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Saturday, 29 June 2013

The "Performance Mindset" -- an Antidote to Mediocrity

Photo: by Peter Bick, 2005 Indianapolis
For more of Peter Bick's photos: http://www.printroom.com/pro/PeterBick/default.asp?

It is our intention as competitors to "Perform" at Competitions -- rather than to simply "Participate".  "Performance" can be quantified in many ways, most of which are black & white and some of which are personal to an individual.  Unfortunately, unless we put ourselves in the correct mental position, society and normal 'family life' / 'school life' allows us to be OK with simple participation. We get points for 'participation' -- and reserve the great accomplishments and performances in this world for those who we deem capable of accomplishing great things and performing at peak levels. 

Some may think, “Who am I to consider that I may be the best at something?” without having the slightest idea of what ‘being the best’ might look like, and never fully understanding just how close the target actually is.  The mindset of “Performance” that allows one to consider great accomplishments and performances possible – is the antidote to mediocrity.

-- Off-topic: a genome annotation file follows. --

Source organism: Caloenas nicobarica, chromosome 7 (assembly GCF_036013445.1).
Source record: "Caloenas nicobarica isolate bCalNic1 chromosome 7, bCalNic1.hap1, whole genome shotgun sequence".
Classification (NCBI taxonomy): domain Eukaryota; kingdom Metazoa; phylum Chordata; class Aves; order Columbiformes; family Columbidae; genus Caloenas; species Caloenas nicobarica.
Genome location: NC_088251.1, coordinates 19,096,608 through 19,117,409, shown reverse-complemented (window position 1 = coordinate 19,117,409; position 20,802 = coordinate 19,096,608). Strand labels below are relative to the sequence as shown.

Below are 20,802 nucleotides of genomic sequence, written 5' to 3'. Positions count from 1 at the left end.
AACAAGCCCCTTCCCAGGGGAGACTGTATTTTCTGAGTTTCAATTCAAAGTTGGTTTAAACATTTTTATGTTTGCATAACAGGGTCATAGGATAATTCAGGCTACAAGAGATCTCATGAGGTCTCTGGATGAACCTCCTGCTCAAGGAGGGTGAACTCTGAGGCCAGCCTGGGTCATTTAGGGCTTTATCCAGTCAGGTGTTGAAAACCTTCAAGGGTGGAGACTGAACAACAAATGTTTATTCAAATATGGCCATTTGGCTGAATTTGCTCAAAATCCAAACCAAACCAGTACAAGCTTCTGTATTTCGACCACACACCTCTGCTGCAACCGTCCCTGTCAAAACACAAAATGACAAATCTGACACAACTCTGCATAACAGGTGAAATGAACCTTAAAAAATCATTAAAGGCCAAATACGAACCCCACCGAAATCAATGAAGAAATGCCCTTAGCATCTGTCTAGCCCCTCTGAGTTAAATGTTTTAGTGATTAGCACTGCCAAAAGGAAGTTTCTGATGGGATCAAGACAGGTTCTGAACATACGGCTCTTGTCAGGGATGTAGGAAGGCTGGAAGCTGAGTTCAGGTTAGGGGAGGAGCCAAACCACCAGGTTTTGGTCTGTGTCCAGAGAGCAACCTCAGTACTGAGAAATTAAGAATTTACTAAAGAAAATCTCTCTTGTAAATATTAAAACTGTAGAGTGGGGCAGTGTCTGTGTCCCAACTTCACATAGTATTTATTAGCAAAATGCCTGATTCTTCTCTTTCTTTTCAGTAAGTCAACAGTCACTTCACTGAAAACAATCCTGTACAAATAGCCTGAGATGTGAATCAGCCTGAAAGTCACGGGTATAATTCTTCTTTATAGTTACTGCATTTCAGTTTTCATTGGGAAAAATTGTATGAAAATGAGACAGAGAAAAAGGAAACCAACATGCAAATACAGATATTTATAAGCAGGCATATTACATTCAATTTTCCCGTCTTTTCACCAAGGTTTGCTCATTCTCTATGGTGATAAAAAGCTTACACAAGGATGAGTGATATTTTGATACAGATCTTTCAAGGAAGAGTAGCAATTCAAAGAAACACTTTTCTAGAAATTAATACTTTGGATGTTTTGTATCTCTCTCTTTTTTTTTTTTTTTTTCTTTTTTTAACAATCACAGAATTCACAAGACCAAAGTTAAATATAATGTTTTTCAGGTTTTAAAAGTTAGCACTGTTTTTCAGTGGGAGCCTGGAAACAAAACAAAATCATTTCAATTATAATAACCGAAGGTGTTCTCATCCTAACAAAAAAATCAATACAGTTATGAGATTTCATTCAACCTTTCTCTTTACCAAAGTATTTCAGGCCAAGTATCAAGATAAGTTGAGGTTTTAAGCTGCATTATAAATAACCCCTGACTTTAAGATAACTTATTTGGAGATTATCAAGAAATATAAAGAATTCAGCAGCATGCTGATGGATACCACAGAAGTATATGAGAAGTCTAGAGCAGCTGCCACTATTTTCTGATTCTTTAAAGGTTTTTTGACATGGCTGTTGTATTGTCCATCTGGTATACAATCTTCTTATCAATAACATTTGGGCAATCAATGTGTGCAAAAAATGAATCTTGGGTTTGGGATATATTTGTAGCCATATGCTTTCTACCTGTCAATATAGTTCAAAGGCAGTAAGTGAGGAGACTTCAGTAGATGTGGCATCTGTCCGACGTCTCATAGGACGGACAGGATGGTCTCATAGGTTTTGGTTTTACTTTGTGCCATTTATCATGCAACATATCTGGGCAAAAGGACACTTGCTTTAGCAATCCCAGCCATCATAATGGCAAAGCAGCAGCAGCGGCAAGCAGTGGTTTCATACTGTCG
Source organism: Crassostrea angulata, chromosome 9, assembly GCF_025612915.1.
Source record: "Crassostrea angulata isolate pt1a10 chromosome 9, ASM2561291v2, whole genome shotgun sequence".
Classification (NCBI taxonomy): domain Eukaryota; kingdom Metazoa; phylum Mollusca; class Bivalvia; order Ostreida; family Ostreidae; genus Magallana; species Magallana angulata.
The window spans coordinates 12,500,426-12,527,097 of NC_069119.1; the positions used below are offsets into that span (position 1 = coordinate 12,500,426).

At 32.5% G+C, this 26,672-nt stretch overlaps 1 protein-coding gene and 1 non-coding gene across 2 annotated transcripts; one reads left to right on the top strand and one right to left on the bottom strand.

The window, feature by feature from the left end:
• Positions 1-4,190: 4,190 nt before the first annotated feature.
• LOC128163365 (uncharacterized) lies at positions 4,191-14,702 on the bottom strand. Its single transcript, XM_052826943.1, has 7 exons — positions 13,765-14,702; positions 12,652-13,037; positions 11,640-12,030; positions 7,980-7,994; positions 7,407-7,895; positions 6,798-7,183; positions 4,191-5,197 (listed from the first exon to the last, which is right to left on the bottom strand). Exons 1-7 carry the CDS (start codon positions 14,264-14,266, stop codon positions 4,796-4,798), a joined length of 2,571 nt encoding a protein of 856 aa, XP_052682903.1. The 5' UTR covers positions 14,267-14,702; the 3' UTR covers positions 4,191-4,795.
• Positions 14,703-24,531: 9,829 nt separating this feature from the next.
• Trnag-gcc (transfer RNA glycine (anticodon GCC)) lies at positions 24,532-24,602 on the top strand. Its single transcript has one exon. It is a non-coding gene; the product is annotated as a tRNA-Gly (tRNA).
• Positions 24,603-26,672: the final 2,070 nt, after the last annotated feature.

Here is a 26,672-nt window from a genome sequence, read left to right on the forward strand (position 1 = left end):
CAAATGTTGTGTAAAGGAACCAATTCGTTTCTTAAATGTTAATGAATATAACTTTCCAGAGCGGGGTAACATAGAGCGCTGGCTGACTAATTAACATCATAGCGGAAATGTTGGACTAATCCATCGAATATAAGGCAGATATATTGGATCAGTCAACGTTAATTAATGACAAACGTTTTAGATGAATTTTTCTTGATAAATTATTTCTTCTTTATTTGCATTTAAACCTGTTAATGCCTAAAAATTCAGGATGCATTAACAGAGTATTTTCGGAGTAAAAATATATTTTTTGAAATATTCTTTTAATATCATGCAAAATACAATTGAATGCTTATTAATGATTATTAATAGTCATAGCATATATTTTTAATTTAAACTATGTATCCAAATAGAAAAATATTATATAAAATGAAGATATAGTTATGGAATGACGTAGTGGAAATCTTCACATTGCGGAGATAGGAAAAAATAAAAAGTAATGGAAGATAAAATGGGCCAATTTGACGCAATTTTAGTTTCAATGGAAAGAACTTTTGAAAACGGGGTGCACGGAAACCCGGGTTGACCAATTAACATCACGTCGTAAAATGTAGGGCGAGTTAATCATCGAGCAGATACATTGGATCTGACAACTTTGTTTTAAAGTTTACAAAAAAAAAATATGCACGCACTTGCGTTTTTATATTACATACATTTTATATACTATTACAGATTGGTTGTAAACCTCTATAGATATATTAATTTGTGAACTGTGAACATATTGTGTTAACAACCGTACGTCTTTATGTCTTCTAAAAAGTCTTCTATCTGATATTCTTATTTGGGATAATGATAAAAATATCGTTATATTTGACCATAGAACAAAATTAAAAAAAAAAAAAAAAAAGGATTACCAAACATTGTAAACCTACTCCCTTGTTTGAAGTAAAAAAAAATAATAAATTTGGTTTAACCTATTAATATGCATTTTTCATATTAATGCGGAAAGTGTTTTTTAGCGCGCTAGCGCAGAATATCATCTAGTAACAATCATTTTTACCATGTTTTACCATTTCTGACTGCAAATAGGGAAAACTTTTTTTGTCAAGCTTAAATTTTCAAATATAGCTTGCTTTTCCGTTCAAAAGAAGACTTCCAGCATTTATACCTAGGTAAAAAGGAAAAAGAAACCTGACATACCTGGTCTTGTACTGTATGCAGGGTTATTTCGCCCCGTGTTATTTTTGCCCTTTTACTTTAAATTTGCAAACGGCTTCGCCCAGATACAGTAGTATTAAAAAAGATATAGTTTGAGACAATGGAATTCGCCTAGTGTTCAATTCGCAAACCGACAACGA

We tend to consider ourselves worthy of victory and of a higher status, in whatever field we are in, before we actually get to that level of accomplishment.   As far as accomplishment goes, we rarely move past where we see ourselves performing!

This weekend at the US Nationals in Indianapolis, our small team at T2 Aquatics has come perform.  We are not perfect, and at this stage in the game we are not as good as we can be in the future – and in some cases, have been in the past. 

But each athlete has achieved a few things.  Even though our ages span from 15 to 35, each athlete has swum at least one race faster than they ever have before.  Two of our athletes have achieved high enough to earn the distinction of a “National Finalist” (The fact that each of these athletes is well out of college, and Married {not to each other J} – is a different ‘accomplishment’ in itself).  And most importantly, when considering “Performing” VS. “Participating”: each athlete on our team has earned a “Finals” swim in every event they’ve swum in the preliminary heats.  We have had 11 morning swims, and after tonight we will have 11 swims in the finals.  We have not had a single person sitting on the bleachers at night after having swum in the morning session!